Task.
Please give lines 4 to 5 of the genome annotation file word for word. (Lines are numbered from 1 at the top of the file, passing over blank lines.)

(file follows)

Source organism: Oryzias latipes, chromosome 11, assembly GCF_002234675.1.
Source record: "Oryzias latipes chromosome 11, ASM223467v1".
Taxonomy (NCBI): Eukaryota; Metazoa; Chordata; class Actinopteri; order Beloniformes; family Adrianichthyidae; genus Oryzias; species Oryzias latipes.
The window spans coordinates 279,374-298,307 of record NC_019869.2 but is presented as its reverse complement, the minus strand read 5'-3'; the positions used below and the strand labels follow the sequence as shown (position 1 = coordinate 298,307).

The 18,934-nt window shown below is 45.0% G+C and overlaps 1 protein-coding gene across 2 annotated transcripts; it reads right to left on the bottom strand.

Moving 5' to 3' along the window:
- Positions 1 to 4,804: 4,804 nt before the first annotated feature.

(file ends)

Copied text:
The window spans coordinates 279,374-298,307 of record NC_019869.2 but is presented as its reverse complement, the minus strand read 5'-3'; the positions used below and the strand labels follow the sequence as shown (position 1 = coordinate 298,307).

The 18,934-nt window shown below is 45.0% G+C and overlaps 1 protein-coding gene across 2 annotated transcripts; it reads right to left on the bottom strand.